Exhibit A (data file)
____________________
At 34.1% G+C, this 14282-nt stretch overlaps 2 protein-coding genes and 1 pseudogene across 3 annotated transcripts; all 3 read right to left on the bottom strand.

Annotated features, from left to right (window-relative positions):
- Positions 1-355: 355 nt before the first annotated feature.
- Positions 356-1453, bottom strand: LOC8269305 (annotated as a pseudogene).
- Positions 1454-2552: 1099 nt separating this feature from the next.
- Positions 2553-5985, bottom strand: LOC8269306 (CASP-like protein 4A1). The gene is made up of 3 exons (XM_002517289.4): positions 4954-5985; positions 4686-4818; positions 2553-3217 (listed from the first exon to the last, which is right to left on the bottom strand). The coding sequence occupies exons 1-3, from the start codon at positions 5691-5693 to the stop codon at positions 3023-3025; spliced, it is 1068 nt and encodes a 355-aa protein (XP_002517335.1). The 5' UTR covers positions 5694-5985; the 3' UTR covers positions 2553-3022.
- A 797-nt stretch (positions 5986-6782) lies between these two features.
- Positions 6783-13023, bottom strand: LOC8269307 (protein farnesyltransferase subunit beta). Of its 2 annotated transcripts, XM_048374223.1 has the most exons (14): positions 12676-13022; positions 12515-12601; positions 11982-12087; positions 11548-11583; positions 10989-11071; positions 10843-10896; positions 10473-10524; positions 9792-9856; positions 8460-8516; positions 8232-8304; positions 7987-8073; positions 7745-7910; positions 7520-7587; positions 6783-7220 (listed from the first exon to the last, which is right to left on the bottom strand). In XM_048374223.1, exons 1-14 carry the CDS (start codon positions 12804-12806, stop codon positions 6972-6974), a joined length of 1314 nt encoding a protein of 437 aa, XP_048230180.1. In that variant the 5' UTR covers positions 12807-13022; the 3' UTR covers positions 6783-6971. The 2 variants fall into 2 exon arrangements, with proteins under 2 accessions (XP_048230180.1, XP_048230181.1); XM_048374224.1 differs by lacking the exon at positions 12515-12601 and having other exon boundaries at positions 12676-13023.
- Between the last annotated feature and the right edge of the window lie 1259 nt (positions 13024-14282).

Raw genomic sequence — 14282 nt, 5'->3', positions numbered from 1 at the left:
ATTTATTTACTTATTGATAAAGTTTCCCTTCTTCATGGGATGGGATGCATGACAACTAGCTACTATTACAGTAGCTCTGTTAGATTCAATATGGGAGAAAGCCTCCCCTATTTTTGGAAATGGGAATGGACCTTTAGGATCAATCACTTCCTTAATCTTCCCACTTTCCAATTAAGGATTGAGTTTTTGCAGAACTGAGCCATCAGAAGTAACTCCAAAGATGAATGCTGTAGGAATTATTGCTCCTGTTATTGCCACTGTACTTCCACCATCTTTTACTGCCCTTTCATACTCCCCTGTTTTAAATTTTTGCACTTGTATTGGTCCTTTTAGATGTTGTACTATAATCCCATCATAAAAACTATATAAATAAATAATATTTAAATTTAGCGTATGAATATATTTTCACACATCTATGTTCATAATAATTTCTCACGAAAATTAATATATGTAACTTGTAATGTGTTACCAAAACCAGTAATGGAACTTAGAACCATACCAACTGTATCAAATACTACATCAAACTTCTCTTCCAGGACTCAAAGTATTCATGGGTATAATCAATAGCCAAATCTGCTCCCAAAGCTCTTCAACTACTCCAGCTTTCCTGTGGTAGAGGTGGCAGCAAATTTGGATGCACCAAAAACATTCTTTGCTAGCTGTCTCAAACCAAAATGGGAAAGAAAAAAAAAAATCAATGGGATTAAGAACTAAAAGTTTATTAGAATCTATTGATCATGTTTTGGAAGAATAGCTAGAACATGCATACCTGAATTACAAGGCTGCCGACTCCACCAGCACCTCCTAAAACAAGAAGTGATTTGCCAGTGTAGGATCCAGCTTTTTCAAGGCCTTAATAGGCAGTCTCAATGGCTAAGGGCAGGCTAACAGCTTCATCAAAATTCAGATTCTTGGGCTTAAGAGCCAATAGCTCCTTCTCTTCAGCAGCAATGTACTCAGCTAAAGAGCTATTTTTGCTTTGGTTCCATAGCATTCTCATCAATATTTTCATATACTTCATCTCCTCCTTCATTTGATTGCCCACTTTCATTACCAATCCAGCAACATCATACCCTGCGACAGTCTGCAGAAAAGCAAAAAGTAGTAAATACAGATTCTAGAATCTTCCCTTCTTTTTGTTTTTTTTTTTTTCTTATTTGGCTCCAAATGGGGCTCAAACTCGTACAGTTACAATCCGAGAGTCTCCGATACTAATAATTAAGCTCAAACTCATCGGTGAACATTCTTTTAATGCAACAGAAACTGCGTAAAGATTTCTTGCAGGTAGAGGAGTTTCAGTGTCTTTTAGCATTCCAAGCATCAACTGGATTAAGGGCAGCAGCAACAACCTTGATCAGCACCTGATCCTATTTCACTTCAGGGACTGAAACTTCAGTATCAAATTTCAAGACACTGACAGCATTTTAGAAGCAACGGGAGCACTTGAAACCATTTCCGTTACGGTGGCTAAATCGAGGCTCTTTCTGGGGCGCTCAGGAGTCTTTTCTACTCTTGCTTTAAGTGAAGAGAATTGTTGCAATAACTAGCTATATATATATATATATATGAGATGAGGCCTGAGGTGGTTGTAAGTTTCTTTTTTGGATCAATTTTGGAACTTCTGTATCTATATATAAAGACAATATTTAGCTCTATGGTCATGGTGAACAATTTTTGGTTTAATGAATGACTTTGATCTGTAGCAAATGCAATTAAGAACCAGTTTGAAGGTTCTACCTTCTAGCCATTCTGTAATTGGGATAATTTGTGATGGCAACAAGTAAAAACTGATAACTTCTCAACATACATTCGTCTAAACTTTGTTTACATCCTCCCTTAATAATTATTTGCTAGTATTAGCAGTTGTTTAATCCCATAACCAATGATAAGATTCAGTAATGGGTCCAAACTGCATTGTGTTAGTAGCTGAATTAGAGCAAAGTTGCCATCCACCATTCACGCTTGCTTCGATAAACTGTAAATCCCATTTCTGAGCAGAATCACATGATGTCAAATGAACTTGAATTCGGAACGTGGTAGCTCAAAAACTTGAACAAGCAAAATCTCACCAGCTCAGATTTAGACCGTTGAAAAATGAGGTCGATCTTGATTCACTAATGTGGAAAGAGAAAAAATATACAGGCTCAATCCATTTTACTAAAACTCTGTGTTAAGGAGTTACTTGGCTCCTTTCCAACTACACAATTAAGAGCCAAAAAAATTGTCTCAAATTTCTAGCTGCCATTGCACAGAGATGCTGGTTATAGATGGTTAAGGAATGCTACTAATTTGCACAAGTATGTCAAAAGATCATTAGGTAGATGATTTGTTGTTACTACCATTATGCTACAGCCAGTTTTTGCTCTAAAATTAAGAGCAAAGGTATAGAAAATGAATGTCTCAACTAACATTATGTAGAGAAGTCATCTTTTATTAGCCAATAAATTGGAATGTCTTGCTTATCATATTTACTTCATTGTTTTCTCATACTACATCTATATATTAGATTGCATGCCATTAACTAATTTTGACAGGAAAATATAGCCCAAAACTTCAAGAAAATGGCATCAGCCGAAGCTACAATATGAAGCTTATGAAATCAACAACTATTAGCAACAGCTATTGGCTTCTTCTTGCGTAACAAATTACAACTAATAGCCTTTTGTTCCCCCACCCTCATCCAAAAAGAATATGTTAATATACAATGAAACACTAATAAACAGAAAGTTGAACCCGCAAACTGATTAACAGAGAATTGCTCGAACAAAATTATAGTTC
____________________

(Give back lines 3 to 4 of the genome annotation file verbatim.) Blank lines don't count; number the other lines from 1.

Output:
- Positions 1-355: 355 nt before the first annotated feature.
- Positions 356-1453, bottom strand: LOC8269305 (annotated as a pseudogene).